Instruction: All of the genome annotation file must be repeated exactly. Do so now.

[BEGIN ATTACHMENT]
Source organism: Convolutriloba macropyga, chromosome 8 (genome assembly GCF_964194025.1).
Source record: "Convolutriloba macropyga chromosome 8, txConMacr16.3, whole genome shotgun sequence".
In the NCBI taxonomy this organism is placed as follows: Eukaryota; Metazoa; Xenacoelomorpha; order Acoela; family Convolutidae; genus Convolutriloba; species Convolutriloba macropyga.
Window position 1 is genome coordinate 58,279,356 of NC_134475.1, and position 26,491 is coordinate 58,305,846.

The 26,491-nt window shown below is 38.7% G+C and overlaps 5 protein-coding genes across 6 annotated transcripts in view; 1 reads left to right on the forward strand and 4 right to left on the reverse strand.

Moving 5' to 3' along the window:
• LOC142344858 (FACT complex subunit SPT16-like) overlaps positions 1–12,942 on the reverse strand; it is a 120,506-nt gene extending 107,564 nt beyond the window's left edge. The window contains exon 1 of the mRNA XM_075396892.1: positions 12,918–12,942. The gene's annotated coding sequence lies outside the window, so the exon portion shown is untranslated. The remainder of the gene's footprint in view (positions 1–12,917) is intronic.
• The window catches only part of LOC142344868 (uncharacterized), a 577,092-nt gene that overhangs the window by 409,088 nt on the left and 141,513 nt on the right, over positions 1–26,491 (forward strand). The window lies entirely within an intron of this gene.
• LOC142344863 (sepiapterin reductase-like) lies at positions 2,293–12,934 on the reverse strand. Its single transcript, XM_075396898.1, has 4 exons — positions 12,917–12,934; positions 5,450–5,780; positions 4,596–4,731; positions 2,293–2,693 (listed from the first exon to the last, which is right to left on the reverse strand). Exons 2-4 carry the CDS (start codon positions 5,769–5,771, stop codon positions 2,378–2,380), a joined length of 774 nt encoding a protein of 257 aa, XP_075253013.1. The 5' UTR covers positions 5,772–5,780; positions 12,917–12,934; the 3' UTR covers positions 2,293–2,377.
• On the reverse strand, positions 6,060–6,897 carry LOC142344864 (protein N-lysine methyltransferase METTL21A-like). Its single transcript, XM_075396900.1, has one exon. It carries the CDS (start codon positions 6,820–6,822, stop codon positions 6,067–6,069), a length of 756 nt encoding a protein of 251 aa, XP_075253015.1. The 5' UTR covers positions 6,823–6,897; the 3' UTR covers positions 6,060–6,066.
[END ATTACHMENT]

Source organism: Convolutriloba macropyga, chromosome 8 (genome assembly GCF_964194025.1).
Source record: "Convolutriloba macropyga chromosome 8, txConMacr16.3, whole genome shotgun sequence".
In the NCBI taxonomy this organism is placed as follows: Eukaryota; Metazoa; Xenacoelomorpha; order Acoela; family Convolutidae; genus Convolutriloba; species Convolutriloba macropyga.
Window position 1 is genome coordinate 58,279,356 of NC_134475.1, and position 26,491 is coordinate 58,305,846.

The 26,491-nt window shown below is 38.7% G+C and overlaps 5 protein-coding genes across 6 annotated transcripts in view; 1 reads left to right on the forward strand and 4 right to left on the reverse strand.

Moving 5' to 3' along the window:
• LOC142344858 (FACT complex subunit SPT16-like) overlaps positions 1–12,942 on the reverse strand; it is a 120,506-nt gene extending 107,564 nt beyond the window's left edge. The window contains exon 1 of the mRNA XM_075396892.1: positions 12,918–12,942. The gene's annotated coding sequence lies outside the window, so the exon portion shown is untranslated. The remainder of the gene's footprint in view (positions 1–12,917) is intronic.
• The window catches only part of LOC142344868 (uncharacterized), a 577,092-nt gene that overhangs the window by 409,088 nt on the left and 141,513 nt on the right, over positions 1–26,491 (forward strand). The window lies entirely within an intron of this gene.
• LOC142344863 (sepiapterin reductase-like) lies at positions 2,293–12,934 on the reverse strand. Its single transcript, XM_075396898.1, has 4 exons — positions 12,917–12,934; positions 5,450–5,780; positions 4,596–4,731; positions 2,293–2,693 (listed from the first exon to the last, which is right to left on the reverse strand). Exons 2-4 carry the CDS (start codon positions 5,769–5,771, stop codon positions 2,378–2,380), a joined length of 774 nt encoding a protein of 257 aa, XP_075253013.1. The 5' UTR covers positions 5,772–5,780; positions 12,917–12,934; the 3' UTR covers positions 2,293–2,377.
• On the reverse strand, positions 6,060–6,897 carry LOC142344864 (protein N-lysine methyltransferase METTL21A-like). Its single transcript, XM_075396900.1, has one exon. It carries the CDS (start codon positions 6,820–6,822, stop codon positions 6,067–6,069), a length of 756 nt encoding a protein of 251 aa, XP_075253015.1. The 5' UTR covers positions 6,823–6,897; the 3' UTR covers positions 6,060–6,066.